Progress
Hi, all! We are from Orbiter Finance . Currently, we support transaction validity proofs for Ethereum, Arbitrum, Optimism, and zkSync Era. In addition to this, we also provide services for historical block validity proofs and account state proofs.
Advantages
- Low-gas: Due to our usage of PLONK for recursive proof composition in Halo2, the current gas consumption for on-chain proofs averages around 350,000 gas. On the other hand, uploading all the data and performing the computation within the contract on-chain would incur a minimum gas cost of 3,000,000 gas (we know this gas consumption because we have previously explored this approach).
- Secure: Whether it is the validity proof at the Layer 2 or at the Layer 1, it ultimately comes back to block proof, which is inevitably tied to on-chain data. Only with correct data can the block proof pass, and the final validity of the computation is verified within the zk-SNARK proof.
- Generalized: We support proofs for Ethereum, Arbitrum, Optimism, and zkSync Era. In the future, we plan to extend our support to more rollup networks. Additionally, we aim to allow third-party services to utilize our services.
Improvement points
- Timeliness: We do not perform real-time zk-SNARK proofs on on-chain data. Instead, we generate zk-SNARK proofs when a demand is initiated. Therefore, timeliness is crucial for us. Currently, our timeliness is influenced by two factors. First, the frequency at which various rollups update their corresponding state contracts on the Layer 1. Second, the complexity of zk calculations performed off-chain, where the time cost increases with the complexity. Presently, the time required for off-chain zk calculations and proof generation ranges from 2 to 4 hours(Test environment: 128GB RAM, 64 cores.). However, we are continuously working to optimize the time for circuit generation and proof generation. We are pursuing two approaches: optimizing the circuit itself and exploring hardware acceleration such as GPUs. Our goal is to achieve circuit proof generation within 10 minutes.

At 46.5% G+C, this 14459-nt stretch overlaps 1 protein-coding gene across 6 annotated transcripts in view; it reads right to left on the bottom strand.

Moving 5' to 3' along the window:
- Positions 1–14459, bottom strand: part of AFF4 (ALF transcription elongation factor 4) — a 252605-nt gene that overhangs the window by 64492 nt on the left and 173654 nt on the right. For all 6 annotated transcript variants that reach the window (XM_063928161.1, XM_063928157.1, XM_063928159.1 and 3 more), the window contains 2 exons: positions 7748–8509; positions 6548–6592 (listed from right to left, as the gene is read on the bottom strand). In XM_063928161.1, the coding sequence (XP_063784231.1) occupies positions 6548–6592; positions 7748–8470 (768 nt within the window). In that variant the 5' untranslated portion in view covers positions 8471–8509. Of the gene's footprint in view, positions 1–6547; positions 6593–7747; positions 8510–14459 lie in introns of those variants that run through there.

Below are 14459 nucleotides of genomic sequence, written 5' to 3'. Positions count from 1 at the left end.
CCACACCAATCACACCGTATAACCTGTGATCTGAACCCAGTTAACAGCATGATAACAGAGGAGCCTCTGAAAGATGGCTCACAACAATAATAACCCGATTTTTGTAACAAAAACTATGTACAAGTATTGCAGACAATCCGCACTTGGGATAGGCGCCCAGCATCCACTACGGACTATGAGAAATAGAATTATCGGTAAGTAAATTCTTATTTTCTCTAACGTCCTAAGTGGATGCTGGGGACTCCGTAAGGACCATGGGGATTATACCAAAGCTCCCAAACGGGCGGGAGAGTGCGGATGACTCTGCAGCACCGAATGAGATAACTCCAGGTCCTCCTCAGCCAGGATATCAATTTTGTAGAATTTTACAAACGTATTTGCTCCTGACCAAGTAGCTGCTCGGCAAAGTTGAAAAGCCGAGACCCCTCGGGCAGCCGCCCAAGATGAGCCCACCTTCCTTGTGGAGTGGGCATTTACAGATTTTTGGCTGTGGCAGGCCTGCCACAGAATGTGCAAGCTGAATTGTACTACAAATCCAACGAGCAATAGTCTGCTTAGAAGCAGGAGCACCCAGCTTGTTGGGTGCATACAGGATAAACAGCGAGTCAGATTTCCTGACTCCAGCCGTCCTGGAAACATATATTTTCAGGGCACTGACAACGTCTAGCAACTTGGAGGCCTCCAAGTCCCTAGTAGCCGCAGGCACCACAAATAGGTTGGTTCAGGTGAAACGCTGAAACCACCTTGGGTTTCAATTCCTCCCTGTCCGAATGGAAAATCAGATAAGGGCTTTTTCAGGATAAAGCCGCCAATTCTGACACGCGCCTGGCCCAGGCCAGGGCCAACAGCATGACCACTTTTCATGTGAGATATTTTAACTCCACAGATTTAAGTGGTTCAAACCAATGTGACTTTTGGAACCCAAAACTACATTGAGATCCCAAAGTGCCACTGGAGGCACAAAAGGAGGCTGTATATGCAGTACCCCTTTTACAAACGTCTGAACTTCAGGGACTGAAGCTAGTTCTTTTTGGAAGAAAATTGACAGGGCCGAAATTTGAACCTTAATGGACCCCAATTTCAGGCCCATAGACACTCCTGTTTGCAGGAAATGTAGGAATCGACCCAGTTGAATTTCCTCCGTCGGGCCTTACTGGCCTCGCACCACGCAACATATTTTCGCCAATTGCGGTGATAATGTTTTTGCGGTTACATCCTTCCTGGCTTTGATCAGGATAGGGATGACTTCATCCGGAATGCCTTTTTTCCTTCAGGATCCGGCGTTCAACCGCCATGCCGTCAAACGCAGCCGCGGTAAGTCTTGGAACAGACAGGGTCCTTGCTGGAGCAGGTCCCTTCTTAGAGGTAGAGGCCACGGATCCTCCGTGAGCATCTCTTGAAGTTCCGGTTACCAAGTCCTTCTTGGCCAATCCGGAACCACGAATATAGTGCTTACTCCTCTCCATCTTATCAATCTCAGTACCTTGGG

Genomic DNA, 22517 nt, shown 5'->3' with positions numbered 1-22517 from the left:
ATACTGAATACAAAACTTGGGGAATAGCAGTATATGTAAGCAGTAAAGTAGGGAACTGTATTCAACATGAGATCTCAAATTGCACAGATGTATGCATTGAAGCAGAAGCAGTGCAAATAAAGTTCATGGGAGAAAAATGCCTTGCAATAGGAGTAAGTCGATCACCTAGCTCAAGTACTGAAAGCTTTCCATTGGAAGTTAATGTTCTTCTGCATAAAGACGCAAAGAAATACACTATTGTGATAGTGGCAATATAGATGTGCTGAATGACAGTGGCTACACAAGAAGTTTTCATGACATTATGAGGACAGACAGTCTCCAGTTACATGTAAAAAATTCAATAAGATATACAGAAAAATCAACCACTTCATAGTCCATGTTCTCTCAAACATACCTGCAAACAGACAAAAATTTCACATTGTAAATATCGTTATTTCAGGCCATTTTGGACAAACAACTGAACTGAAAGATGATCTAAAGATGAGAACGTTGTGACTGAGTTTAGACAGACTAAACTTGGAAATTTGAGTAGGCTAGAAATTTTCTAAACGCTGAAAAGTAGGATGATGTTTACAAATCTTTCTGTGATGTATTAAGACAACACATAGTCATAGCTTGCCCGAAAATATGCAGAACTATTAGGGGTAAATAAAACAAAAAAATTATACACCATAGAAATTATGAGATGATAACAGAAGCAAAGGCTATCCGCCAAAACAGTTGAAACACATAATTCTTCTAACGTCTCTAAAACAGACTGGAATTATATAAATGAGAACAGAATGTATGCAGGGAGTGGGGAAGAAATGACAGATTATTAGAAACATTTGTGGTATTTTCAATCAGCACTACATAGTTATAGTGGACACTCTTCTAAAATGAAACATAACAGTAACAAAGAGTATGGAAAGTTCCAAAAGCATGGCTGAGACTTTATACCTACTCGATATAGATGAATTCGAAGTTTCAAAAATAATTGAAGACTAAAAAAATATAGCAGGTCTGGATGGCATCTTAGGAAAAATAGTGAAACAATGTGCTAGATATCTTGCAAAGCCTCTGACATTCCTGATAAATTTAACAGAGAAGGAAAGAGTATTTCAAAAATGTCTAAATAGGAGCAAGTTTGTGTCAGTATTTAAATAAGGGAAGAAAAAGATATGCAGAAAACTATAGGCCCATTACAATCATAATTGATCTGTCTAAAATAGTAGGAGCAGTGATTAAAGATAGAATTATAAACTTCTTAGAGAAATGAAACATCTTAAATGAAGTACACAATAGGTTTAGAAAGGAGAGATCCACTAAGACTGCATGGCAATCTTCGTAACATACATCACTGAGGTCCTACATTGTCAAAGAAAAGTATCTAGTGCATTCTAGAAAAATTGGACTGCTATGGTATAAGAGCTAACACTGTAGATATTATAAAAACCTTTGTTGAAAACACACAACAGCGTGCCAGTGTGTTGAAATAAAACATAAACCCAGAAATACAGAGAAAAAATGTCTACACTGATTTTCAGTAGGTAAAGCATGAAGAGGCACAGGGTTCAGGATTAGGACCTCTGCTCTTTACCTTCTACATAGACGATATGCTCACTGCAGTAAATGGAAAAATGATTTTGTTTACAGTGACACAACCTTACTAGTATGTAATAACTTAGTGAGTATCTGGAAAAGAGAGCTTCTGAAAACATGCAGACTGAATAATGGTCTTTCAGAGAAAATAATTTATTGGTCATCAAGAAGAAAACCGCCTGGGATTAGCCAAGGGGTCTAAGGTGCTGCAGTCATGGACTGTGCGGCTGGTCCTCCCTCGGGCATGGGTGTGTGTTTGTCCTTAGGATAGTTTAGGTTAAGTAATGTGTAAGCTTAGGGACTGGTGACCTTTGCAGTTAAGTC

- Gas consumption: Currently, we use PLONK for recursive proof composition in Halo2. However, in order to reduce gas consumption for on-chain proofs, we are exploring the use of FFLONK for recursive proof composition in Halo2.
Introduction
The zk-SPV design we have developed aligns with the description provided in the earlier Yellow Paper: Zero Knowledge Simple Payment Verification. Prove the existence and rationality of Orbiter cross-rollup Tx through zero-knowledge proof technology. Existence means that both Source transaction and Destination transaction can be proved on L1 that they actually happened on the corresponding L2, and rationality refers to the ability to prove the user’s intention in SrcTx and ensure that the results of the payment made by the maker in DstTx comply with specific rules.
There are two types of rollups: optimistic rollups and zero-knowledge rollups. Their implementations are quite different, which also leads to the difference of the respective SPV implementations. The specifics of each Rollup’s SPV implementation will not be discussed in this context. Instead, we will utilize a standardized set of proof primitives to universally represent our SPV components. Reducing the gas consumption of transaction validity proofs by adopting zk-SNARK cryptographic technology.
Moreover, this document will solely focus on the technical implementation of SPV and will not involve any preconditions or postconditions.
Background